Good Explanation for what causes the Volatility Smile


Not sure if this is the best place in this forum to post this and if this question has been asked previously on here (briefly checked but I could've missed something).

I was wondering whether there is any good resource (not too detailed and not too brief) that can give a good explanation for what causes the volatility smile? I've seen various explanations, ranging from economic-based ones (supply and demand dynamics associated with ITM, ATM and OTM options) to model-based ones (for example, simpler models e.g. non-jump diffusion vs. more complex ones e.g. jump-diffusion). Is there some consensus?
option premiums and implied vols are the same thing. your question can roughly be translated to why atm options are often cheaper than itm and otm ones (not in absolute sense).

in short, it's all supply and demand. u have to understand market microstructures and common behaviors of the participants of the market to really understand it. also things change all the time due to new macro and micro phenomenon, which ultimately influences who buy/sell what from who. different markets act differently. i'm in fixed income/credit market and what i observe/experience is not the same as equity and commodity markets.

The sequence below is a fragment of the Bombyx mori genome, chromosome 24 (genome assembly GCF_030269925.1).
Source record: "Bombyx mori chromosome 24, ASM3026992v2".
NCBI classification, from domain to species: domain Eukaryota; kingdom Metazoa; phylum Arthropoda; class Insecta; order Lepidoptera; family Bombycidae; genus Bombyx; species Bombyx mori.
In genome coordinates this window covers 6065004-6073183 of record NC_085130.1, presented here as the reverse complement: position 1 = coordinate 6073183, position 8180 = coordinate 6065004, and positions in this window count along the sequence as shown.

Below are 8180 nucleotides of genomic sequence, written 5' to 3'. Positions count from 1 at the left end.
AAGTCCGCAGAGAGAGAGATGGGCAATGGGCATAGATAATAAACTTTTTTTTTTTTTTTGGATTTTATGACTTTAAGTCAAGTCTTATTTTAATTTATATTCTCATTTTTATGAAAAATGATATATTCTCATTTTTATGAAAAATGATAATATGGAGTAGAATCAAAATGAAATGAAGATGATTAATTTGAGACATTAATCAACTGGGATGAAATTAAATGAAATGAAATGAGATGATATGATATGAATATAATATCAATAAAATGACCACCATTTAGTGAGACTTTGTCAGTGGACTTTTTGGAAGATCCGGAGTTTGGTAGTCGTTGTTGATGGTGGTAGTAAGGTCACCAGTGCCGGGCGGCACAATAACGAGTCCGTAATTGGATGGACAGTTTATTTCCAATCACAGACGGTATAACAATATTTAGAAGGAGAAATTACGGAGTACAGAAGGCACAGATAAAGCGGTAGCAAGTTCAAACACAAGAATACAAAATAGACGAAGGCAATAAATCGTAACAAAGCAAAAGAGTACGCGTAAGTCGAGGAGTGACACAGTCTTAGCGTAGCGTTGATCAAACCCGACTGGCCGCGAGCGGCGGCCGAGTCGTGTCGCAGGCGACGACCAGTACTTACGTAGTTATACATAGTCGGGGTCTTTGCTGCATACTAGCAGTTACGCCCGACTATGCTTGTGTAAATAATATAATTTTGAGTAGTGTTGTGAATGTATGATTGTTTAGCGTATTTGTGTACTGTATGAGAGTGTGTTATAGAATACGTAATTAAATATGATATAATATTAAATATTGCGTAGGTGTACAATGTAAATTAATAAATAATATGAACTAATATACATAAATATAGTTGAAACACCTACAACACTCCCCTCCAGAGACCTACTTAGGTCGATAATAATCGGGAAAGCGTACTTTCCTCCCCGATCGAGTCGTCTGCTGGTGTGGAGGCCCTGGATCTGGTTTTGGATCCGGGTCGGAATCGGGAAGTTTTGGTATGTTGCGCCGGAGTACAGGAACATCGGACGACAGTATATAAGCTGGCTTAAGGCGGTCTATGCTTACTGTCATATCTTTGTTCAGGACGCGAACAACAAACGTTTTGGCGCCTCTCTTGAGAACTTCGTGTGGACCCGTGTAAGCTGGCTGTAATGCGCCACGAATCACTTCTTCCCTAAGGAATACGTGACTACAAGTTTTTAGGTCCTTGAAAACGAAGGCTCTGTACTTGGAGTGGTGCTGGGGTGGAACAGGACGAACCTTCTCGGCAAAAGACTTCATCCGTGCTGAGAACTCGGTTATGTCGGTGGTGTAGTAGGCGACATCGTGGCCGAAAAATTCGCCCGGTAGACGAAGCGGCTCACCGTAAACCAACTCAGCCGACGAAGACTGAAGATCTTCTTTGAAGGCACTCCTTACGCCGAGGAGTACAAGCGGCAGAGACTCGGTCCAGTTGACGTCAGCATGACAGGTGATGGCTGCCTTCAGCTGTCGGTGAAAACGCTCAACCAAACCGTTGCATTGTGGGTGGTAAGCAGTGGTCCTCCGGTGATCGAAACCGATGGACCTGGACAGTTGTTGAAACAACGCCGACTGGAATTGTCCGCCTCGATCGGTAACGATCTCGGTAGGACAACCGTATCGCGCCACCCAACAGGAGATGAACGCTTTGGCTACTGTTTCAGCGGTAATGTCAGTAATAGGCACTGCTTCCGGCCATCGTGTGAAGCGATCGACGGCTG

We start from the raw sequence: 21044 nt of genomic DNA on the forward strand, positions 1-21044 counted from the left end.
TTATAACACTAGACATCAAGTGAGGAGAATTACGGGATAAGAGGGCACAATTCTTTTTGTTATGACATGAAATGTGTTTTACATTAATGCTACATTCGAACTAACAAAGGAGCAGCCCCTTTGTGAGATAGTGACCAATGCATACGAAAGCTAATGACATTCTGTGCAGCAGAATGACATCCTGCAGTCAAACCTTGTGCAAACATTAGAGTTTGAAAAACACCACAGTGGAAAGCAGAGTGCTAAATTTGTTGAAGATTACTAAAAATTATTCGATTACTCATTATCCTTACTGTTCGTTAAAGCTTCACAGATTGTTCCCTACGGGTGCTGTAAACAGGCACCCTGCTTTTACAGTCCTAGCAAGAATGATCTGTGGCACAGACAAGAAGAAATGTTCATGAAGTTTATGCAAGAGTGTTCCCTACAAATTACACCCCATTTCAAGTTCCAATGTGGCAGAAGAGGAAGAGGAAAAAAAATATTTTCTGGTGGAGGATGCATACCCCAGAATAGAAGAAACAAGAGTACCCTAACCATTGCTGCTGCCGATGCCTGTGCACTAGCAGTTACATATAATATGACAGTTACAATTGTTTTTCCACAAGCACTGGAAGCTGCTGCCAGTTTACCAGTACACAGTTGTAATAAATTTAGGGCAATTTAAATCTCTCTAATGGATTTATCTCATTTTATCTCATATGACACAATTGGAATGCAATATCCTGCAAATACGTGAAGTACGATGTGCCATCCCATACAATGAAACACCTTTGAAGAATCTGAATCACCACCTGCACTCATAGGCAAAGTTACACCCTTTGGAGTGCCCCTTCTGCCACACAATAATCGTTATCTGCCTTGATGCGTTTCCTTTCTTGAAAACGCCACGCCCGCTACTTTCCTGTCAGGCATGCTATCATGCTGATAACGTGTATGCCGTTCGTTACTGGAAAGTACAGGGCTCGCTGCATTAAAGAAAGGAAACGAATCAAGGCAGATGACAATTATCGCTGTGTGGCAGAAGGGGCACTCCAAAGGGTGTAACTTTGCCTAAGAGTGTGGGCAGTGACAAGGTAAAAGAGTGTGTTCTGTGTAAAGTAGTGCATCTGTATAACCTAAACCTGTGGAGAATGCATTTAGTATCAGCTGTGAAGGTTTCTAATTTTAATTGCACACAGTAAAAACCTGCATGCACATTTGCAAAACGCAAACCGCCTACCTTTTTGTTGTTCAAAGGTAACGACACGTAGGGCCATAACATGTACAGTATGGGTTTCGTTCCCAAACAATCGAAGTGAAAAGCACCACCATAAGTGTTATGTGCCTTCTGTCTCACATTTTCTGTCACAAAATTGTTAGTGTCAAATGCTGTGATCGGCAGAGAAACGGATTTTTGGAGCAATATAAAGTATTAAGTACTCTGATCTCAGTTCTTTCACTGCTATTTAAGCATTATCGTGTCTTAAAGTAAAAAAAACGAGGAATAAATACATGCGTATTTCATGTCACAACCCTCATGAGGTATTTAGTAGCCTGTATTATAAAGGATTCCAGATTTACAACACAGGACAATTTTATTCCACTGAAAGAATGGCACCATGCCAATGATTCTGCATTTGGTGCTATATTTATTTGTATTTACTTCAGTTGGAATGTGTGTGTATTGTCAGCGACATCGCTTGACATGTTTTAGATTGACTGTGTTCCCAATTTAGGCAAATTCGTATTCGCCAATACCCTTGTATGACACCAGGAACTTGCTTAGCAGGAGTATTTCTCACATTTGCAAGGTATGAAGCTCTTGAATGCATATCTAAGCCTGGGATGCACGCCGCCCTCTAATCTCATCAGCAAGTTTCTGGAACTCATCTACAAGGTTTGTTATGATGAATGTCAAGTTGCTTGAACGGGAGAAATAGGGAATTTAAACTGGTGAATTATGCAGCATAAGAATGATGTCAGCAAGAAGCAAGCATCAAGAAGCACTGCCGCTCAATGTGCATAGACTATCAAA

Last edited:
Might not be a reliable source but this might help: Chapter 6 All about Volatility | The Derivatives Academy

Remember implied volatility is actually the Black-Scholes implied volatility. The big assumption behind BS is that log-returns are normally distributed. So if all european calls/puts on a stock had the same implied volatility (that is, flat vol smile) then the market would be predicting that log-returns are perfectly normally distributed.

But in reality we know that asset returns have fatter tails and negative skewness. So log-returns in reality are approximately normal but have a higher probability of large moves and higher probability of large negative moves than large positive moves. So if you have a smile it is saying that your probability distribution has fat tails (options away from ATM are more valuable) and a skew tells you that there is skew in the distribution.

Rather than coming up with a new model for the asset which correctly captures asset dynamics we just kept the same model and model the implied vol so that it matches market quotes